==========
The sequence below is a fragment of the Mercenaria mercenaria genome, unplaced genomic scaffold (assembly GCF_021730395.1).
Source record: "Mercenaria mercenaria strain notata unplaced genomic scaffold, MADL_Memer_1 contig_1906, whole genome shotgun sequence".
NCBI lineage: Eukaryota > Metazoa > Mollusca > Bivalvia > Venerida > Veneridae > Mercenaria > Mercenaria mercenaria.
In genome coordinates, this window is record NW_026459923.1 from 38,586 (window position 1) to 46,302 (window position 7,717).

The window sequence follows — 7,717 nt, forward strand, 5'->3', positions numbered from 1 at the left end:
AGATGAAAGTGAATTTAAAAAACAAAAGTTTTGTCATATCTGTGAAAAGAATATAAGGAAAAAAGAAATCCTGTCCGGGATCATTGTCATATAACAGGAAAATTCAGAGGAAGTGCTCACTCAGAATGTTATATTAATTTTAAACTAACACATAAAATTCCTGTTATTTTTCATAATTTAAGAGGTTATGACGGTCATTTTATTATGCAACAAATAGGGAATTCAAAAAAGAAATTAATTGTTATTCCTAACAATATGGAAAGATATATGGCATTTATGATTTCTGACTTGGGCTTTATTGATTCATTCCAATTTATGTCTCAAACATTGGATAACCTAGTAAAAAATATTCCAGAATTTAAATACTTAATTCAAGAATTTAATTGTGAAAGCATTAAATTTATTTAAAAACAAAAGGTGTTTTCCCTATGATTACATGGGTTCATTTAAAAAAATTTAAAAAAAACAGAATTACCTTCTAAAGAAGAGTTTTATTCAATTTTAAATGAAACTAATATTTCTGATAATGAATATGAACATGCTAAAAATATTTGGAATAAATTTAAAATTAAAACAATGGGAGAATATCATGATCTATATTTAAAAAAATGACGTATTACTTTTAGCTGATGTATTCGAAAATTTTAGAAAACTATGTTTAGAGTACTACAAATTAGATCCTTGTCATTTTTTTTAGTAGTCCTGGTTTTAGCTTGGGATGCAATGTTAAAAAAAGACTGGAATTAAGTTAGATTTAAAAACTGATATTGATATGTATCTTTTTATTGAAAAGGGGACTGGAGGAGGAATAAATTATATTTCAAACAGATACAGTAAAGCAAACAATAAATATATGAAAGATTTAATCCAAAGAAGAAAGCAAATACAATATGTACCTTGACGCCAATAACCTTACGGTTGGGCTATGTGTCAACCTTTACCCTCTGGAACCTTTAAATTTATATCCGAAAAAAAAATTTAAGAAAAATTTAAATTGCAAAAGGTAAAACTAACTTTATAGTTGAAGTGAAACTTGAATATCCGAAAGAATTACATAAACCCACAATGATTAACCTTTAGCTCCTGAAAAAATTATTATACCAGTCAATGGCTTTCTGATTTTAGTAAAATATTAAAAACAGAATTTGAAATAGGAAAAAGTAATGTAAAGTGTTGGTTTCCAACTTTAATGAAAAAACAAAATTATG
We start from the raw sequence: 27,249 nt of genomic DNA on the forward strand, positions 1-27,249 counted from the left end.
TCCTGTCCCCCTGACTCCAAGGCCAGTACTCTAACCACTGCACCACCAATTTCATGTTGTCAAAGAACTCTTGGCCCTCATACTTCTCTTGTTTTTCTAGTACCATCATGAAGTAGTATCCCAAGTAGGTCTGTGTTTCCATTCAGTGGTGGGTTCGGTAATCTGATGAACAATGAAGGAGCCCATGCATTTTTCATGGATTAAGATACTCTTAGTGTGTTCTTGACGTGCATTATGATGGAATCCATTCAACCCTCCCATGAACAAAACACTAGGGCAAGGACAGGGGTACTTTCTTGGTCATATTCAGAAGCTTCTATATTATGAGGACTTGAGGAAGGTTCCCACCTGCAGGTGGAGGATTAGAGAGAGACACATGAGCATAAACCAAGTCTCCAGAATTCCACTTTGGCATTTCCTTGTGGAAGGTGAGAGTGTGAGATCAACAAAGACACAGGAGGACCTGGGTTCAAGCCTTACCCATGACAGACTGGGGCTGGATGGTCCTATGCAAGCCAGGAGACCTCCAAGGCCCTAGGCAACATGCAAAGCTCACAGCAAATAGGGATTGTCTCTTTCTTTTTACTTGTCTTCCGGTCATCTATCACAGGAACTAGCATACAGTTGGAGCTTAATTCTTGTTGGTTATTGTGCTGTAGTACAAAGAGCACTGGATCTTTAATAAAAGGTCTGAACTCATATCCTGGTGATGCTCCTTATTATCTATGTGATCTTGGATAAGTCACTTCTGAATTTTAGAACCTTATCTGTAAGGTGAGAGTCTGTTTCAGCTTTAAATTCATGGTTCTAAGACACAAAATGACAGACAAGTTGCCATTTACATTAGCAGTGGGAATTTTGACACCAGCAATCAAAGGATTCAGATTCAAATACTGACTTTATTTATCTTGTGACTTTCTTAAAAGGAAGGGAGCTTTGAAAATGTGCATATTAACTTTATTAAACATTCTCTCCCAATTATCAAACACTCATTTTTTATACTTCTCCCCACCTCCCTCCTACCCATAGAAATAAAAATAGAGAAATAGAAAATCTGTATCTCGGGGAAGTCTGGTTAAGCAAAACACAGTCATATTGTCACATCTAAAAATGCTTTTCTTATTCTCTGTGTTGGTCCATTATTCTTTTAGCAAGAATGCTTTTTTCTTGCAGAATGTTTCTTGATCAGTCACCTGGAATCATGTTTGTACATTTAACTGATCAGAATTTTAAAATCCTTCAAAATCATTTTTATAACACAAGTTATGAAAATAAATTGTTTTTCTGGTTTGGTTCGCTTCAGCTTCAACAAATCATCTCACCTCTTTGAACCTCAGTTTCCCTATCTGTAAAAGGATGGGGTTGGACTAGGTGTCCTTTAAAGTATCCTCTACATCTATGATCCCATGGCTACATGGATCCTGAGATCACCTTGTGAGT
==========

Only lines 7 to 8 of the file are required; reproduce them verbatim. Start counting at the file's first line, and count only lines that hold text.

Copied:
We start from the raw sequence: 27,249 nt of genomic DNA on the forward strand, positions 1-27,249 counted from the left end.
TCCTGTCCCCCTGACTCCAAGGCCAGTACTCTAACCACTGCACCACCAATTTCATGTTGTCAAAGAACTCTTGGCCCTCATACTTCTCTTGTTTTTCTAGTACCATCATGAAGTAGTATCCCAAGTAGGTCTGTGTTTCCATTCAGTGGTGGGTTCGGTAATCTGATGAACAATGAAGGAGCCCATGCATTTTTCATGGATTAAGATACTCTTAGTGTGTTCTTGACGTGCATTATGATGGAATCCATTCAACCCTCCCATGAACAAAACACTAGGGCAAGGACAGGGGTACTTTCTTGGTCATATTCAGAAGCTTCTATATTATGAGGACTTGAGGAAGGTTCCCACCTGCAGGTGGAGGATTAGAGAGAGACACATGAGCATAAACCAAGTCTCCAGAATTCCACTTTGGCATTTCCTTGTGGAAGGTGAGAGTGTGAGATCAACAAAGACACAGGAGGACCTGGGTTCAAGCCTTACCCATGACAGACTGGGGCTGGATGGTCCTATGCAAGCCAGGAGACCTCCAAGGCCCTAGGCAACATGCAAAGCTCACAGCAAATAGGGATTGTCTCTTTCTTTTTACTTGTCTTCCGGTCATCTATCACAGGAACTAGCATACAGTTGGAGCTTAATTCTTGTTGGTTATTGTGCTGTAGTACAAAGAGCACTGGATCTTTAATAAAAGGTCTGAACTCATATCCTGGTGATGCTCCTTATTATCTATGTGATCTTGGATAAGTCACTTCTGAATTTTAGAACCTTATCTGTAAGGTGAGAGTCTGTTTCAGCTTTAAATTCATGGTTCTAAGACACAAAATGACAGACAAGTTGCCATTTACATTAGCAGTGGGAATTTTGACACCAGCAATCAAAGGATTCAGATTCAAATACTGACTTTATTTATCTTGTGACTTTCTTAAAAGGAAGGGAGCTTTGAAAATGTGCATATTAACTTTATTAAACATTCTCTCCCAATTATCAAACACTCATTTTTTATACTTCTCCCCACCTCCCTCCTACCCATAGAAATAAAAATAGAGAAATAGAAAATCTGTATCTCGGGGAAGTCTGGTTAAGCAAAACACAGTCATATTGTCACATCTAAAAATGCTTTTCTTATTCTCTGTGTTGGTCCATTATTCTTTTAGCAAGAATGCTTTTTTCTTGCAGAATGTTTCTTGATCAGTCACCTGGAATCATGTTTGTACATTTAACTGATCAGAATTTTAAAATCCTTCAAAATCATTTTTATAACACAAGTTATGAAAATAAATTGTTTTTCTGGTTTGGTTCGCTTCAGCTTCAACAAATCATCTCACCTCTTTGAACCTCAGTTTCCCTATCTGTAAAAGGATGGGGTTGGACTAGGTGTCCTTTAAAGTATCCTCTACATCTATGATCCCATGGCTACATGGATCCTGAGATCACCTTGTGAGT